Jenny Lake Trail
One of the most popular spots in the entire park, Jenny Lake in Grand Teton National Park offers a handful of outdoor adventures, including hiking its beautiful trail to picturesque spots including Hidden Falls and Inspiration Point, as well as boating activities or taking the Jenny Lake ferry. Jenny Lake is the second largest lake in the park, second only to its northern neighbor Jackson Lake, and offers towering views of the Tetons reflected off of its gorgeous waters. 7.5 mile loop trail.
Leigh Lake Trail
Leigh Lake is another lake trail favorite, just north of Jenny Lake. This trail has it all – forests, mountains, and lake views. 3.7 mile trail.
Colter Bay Lakeshore Trail
If you want to enjoy a trek around the largest lake in the park, Jackson Lake, the Colter Bay Lakeshore Trail is an ideal choice! 2.1 mile trail.
Enjoy Water Activities
There are two lakes in Grand Teton National Park where you can go boating (with the right permits). These lakes are the two largest lakes in the park respectively, Jackson Lake and Jenny Lake. And then there is the iconic Snake River, a lifeline in this mountainous region.
Jenny Lake has already been mentioned above as one of the top hikes in the park, which it is! But what makes it really shine in the summer is the additional water activities you can enjoy there as well. You can take a ride on the Jenny Lake ferry, which runs all summer long. You can also rent boats, or bring your own.
While Jackson Lake does not have a ferry like Jenny Lake, you can still partake in boating activities here, on the largest lake in the park.
The Snake River is home to some of the best fishing spots and is a favorite among rafters who prefer its swifter-moving waters.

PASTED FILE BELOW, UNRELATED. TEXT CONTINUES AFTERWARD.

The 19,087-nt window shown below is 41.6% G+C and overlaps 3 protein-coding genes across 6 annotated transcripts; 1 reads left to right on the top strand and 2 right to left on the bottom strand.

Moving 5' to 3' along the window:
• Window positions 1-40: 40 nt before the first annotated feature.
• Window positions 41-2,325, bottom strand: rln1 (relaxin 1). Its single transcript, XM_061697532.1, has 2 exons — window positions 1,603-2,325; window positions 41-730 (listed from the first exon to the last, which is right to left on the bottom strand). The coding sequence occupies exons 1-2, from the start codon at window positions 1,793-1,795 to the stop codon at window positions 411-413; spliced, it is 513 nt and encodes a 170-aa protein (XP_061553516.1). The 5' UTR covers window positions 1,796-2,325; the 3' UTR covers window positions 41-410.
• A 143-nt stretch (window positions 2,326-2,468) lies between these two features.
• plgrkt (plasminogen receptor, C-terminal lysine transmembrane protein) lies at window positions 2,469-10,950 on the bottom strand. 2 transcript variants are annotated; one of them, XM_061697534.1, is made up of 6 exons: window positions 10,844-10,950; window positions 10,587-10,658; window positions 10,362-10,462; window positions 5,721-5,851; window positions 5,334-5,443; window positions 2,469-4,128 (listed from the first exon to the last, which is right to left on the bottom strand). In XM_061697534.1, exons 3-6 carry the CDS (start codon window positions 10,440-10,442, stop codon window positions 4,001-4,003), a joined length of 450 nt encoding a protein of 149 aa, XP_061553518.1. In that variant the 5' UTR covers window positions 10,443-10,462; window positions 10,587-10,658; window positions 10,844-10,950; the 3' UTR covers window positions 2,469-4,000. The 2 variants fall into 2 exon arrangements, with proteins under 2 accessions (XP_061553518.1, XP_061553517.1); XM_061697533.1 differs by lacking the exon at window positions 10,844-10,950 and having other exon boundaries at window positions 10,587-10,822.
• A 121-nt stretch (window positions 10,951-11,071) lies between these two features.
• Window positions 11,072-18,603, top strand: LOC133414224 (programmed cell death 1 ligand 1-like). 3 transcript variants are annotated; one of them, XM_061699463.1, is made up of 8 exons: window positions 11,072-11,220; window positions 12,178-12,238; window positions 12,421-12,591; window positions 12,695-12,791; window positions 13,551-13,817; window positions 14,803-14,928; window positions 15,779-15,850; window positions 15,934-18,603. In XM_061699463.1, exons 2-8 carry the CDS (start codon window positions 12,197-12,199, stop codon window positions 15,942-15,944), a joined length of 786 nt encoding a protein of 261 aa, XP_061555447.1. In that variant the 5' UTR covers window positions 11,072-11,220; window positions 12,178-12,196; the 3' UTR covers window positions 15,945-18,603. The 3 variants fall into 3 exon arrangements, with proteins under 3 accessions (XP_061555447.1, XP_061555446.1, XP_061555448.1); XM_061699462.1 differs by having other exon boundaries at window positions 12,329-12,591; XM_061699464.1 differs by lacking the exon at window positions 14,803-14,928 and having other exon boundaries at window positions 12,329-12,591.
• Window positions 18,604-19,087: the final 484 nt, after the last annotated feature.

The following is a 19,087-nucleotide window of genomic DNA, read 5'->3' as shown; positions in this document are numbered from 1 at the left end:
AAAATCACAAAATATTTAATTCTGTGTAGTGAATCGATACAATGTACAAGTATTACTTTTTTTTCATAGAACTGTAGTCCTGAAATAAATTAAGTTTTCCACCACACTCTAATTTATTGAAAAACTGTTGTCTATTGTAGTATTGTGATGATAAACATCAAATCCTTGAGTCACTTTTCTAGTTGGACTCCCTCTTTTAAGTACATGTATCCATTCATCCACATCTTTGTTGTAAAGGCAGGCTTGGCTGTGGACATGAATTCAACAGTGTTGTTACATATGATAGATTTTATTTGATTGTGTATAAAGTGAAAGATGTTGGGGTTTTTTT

Watch for Wildlife
Grand Teton National Park is home to a wealth of resident wildlife. Both black bears and grizzly bears call this park home. Elk, deer, pronghorn, and moose all graze its alpine meadows. Bison herds roam with their young. Birds of prey including osprey and bald eagles soar amongst the mountain peaks.
There are several ideal locations throughout the park, mostly located by bodies of water, to secure the best chances of spotting local wildlife.
Oxbow Bend is an area one mile east of Jackson Lake, where slow-moving waters draw moose and elk to graze, as well as birds of prey who feed on fish.
Southeast of Jenny Lake is Timbered Island, a forested ridge, a favorite grazing ground for pronghorns and elk.
Mormon Row and the Snake River are a couple of favorite grazing spots for Grand Teton’s bison herds, as well as moose and elk.
A top sight for many visitors is arguably the park’s bears, both black and grizzly, which are the most active in spring. Spring is also a great time to see mother bears with their cubs. Regardless of the type of wildlife sighting, it is important to never feed wildlife or approach wildlife in Grand Teton National Park, and always maintain a safe distance.
Where to Stay Near Grand Teton National Park
Regardless of when you visit Grand Teton National Park, there are plenty of lodging accommodation options both within and outside the park borders.
Where to Stay Inside the Park
Within the park boundaries, lodging options include park lodges, campgrounds, and backcountry camping.
National Park Lodges in Grand Teton National Park
There are several motels, cottages, and lodges inside the park. The classic, historic lodge is the Jackson Lake Lodge. With 60-foot-high windows looking out over the lake, and a grand dining room, you’ll want to visit this lodge even if you don’t stay here.
All of the options within the park can be reserved through the National Park Service website.
Camping in Grand Teton National Park
There are 6 developed campgrounds in Grand Teton National Park, all of which are reservable in advance online. Car camping or sleeping in vehicles in the park is not allowed.